It seems that institutional anxieties about cuts and redundancies were, at another level, about death and extinction. Such unbearable feelings were split off, projected into the counselling team and dumped as in a dustbin When the counsellors expressed their own vulnerability on the occasion cited, their protests threatened to make conscious the disowned institutional fears about extinction. The college replied with ‘an attack on disowned, projected vulnerability, an unconscious defence against the worst anxiety of all, oblivion and extinction of the self ’10.
2. Frightening material
The vocal protest of the counsellors (and the unannounced alarm) also reminded the institution of an unwelcome presence in its midst of disturbing and frightening (client) material which could normally be denied and split off, since the work was usually kept out of sight and hearing, behind several sets of anonymous doors. The protest threatened to bring this frightening material to consciousness. This is linked to the third point.
3. Other painful realities
College cuts would have implications for students, particularly for the substantial number with learning difficulties. Before the cuts were threatened, a defensive idealisation of these students protected staff (and families) against despair and sadness, and kept some painful realities out of sight. When other disturbing material, normally hidden, was forced into view by the counsellors’ vocal protests, it was as if the larger group was in danger of being overwhelmed by the disowned contents of the container-dustbin.
In this article I have argued that the safety of both the therapist and the client is equally important. I have summarised the factors to be considered during assessment: signposts in the client’s past history, their current situation, and the therapist’s countertransference. I discussed the consequences when, on the basis of assessment, it is decided that the potential for risk to the therapist makes it unsafe to offer therapy. I explored how the unconscious fit between the client and the counsellor may affect safety, and suggested that the most dangerous element in the counselling room could be the therapist’s own narcissism.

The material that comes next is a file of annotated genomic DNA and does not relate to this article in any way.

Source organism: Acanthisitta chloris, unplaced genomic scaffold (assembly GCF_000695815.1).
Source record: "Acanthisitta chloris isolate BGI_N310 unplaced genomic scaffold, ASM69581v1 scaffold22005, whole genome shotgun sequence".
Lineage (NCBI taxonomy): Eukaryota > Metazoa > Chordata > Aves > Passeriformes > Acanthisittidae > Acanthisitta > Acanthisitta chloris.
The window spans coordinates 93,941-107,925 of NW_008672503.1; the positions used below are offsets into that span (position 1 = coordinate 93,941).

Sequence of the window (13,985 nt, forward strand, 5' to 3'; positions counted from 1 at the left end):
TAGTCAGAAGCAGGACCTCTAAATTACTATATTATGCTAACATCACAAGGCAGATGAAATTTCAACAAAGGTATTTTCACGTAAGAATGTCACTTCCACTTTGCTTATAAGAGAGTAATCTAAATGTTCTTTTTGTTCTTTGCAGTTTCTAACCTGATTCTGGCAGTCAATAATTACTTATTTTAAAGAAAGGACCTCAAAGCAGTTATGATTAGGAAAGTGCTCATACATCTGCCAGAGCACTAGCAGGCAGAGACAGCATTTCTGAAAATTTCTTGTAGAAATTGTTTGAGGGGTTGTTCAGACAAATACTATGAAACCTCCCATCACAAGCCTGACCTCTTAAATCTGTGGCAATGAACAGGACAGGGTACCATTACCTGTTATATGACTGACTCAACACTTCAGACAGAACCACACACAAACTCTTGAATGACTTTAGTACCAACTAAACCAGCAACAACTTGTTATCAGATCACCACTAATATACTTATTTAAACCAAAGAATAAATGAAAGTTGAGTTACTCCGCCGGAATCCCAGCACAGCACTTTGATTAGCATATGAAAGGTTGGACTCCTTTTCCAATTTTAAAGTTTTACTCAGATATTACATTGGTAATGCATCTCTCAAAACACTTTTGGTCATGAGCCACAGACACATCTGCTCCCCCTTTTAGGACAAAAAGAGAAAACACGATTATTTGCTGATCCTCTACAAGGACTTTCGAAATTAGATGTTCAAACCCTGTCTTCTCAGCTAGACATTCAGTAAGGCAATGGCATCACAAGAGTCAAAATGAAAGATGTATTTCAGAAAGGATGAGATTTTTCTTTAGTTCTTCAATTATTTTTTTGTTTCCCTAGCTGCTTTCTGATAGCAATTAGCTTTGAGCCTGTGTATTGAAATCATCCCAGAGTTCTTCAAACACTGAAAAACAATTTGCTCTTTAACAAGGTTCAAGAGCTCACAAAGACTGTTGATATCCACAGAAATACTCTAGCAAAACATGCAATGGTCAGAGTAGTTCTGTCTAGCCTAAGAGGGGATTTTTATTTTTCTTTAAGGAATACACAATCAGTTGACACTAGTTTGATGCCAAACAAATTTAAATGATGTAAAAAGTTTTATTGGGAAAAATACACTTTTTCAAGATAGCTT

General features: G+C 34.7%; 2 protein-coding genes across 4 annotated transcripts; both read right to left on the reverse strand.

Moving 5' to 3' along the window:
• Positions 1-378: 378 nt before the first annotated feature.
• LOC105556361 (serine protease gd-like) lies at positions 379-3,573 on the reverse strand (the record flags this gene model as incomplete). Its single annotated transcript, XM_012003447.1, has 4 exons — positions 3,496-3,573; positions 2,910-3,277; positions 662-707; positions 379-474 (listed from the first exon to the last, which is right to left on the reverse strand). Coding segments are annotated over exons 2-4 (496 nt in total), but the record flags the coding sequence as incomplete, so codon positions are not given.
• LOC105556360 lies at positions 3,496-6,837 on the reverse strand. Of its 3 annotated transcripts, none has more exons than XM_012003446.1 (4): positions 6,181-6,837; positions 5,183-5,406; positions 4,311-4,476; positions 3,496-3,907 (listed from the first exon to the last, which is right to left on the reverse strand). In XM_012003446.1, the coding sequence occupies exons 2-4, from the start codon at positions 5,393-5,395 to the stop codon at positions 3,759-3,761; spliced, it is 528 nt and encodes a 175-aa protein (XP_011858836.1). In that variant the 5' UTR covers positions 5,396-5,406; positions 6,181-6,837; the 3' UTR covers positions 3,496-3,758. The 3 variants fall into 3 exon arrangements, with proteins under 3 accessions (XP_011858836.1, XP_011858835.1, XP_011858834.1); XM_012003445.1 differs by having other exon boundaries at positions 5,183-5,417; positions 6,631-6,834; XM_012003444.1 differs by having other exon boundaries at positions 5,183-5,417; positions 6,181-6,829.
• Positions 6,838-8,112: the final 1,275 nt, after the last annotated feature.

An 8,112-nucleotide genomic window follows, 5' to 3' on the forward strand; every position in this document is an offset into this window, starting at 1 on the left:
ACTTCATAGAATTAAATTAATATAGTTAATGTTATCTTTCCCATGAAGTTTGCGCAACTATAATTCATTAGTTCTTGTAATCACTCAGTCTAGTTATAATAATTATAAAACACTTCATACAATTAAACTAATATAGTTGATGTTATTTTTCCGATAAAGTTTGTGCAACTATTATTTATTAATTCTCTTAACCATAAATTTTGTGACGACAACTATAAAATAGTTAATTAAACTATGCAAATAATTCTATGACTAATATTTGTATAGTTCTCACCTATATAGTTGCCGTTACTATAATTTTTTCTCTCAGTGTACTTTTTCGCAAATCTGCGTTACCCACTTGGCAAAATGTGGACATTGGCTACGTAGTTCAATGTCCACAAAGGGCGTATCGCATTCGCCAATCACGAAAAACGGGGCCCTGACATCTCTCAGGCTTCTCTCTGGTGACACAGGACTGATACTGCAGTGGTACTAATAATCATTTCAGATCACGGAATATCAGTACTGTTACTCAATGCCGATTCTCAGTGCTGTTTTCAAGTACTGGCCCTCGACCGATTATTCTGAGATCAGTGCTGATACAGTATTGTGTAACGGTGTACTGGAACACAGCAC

I also explored the unconscious fit between the needs of the organisational setting and the counsellor, showing how a vulnerability to certain institutional projections may lead the counsellor to be drawn into a collusive grandiosity, and to neglect their own safety.
Sally Despenser is accredited as counsellor and supervisor, and works in Oxford.
This is a shortened and revised version of an article previously published in Psychodynamic Practice November 2005; 11(4): 429-446.
1. The Guardian, 19 February 1997.
2. Jackson H, revised Chaytor D. Personal safety for practitioners working in high-risk environments and with high risk clients. Information sheet G5. Rugby: BACP; 2003.
3. Bond T. Standards and ethics for counselling in action.London: Sage; 1993.
5. Burton M. Psychotherapy, counselling and primary mental health care. Chichester: Wiley; 1998.
6. Roberts VZ. The self-assigned impossible task. In: Obholzer A, Roberts VZ. (eds) The unconscious at work. London: Routledge; 1994.
7. Casement P. Learning from our mistakes. Hove: Brunner Routledge; 2002.
8. Malcolm J. Psychoanalysis: the impossible profession. London: Granta Books; 2004.
9. Jenkins P. Counselling, psychotherapy and the law. London: Sage; 1997.
10. Nimmo S. Counselling in a hospice. Psychodynamic Counselling. 1997; 3(2):137.